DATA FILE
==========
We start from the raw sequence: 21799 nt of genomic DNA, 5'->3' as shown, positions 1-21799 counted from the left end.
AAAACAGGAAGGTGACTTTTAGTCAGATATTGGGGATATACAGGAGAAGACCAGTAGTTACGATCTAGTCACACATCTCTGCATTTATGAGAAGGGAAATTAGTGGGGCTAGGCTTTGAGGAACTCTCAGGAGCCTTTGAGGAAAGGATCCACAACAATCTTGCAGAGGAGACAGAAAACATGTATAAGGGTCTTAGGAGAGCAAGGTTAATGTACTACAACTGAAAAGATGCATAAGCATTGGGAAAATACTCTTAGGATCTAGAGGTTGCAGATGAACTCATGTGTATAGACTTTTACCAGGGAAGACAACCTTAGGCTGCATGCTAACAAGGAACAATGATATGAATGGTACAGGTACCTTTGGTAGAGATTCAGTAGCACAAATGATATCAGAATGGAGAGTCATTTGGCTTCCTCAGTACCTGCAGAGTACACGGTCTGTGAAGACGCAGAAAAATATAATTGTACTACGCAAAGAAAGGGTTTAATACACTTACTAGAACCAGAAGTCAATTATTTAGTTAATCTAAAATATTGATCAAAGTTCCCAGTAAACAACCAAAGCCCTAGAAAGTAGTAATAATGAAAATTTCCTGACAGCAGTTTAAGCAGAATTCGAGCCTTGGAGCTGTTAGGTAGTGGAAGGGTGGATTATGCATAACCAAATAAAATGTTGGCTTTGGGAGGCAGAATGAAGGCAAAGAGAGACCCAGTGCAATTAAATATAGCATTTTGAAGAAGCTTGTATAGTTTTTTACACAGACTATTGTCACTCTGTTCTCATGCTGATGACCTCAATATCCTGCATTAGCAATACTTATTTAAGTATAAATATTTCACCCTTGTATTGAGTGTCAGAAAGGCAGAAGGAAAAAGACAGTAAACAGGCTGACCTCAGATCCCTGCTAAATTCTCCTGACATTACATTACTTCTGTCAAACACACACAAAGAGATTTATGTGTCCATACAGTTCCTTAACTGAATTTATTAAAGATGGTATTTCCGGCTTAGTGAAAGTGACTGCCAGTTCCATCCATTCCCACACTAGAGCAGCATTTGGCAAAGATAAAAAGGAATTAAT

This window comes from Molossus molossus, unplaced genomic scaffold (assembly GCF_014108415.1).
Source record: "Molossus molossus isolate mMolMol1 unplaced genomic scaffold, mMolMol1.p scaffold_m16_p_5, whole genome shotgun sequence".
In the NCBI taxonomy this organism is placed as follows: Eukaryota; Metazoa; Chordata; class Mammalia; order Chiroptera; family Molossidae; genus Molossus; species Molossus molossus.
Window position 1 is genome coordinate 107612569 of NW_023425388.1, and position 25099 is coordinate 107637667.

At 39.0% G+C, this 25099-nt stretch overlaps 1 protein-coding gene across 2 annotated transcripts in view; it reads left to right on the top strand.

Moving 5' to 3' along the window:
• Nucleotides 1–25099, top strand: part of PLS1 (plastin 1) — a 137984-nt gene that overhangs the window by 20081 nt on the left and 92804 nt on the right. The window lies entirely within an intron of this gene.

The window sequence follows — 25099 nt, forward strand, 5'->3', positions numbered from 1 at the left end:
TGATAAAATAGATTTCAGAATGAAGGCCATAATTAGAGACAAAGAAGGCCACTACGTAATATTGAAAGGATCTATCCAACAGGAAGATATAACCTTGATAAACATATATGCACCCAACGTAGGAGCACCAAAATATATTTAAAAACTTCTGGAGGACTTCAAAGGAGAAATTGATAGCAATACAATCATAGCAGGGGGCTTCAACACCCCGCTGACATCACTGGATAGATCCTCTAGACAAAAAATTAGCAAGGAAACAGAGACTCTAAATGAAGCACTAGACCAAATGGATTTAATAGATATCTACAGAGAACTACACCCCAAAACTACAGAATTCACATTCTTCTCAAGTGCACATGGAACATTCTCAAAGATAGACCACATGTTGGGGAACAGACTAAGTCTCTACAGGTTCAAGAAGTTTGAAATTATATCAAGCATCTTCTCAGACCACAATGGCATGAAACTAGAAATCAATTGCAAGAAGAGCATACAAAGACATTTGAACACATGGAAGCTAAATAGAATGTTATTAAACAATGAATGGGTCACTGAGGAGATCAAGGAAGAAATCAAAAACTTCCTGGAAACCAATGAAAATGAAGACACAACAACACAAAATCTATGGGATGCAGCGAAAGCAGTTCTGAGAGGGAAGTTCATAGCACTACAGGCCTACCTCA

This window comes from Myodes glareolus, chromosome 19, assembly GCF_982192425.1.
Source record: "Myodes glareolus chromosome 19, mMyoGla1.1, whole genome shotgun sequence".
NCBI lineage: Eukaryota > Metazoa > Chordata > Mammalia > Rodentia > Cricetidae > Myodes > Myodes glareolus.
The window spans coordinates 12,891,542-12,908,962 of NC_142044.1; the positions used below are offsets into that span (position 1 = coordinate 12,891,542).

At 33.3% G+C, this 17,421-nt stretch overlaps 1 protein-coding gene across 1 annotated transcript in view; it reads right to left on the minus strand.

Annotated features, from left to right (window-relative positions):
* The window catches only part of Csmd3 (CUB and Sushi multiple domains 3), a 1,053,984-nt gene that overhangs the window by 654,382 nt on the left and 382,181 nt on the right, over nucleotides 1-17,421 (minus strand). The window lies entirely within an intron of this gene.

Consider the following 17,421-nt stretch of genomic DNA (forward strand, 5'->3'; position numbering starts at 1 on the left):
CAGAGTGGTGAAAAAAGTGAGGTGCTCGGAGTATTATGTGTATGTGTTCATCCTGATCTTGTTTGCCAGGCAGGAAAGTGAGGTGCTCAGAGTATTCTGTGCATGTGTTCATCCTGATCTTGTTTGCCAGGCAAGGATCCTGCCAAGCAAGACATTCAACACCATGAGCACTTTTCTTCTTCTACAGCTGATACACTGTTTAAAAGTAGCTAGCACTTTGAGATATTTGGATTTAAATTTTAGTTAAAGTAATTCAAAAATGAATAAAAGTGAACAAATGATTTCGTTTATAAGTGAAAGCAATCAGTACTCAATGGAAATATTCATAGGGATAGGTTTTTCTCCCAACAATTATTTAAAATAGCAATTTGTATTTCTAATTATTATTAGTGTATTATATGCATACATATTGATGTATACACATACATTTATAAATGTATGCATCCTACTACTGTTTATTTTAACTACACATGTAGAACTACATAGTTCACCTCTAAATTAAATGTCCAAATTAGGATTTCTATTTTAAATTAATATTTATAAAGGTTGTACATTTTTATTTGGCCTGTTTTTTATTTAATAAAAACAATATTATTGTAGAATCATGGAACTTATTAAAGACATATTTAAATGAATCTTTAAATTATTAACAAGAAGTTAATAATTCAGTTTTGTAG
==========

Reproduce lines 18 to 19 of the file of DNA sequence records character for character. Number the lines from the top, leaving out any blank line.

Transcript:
* The window catches only part of Csmd3 (CUB and Sushi multiple domains 3), a 1,053,984-nt gene that overhangs the window by 654,382 nt on the left and 382,181 nt on the right, over nucleotides 1-17,421 (minus strand). The window lies entirely within an intron of this gene.

Consider the following 17,421-nt stretch of genomic DNA (forward strand, 5'->3'; position numbering starts at 1 on the left):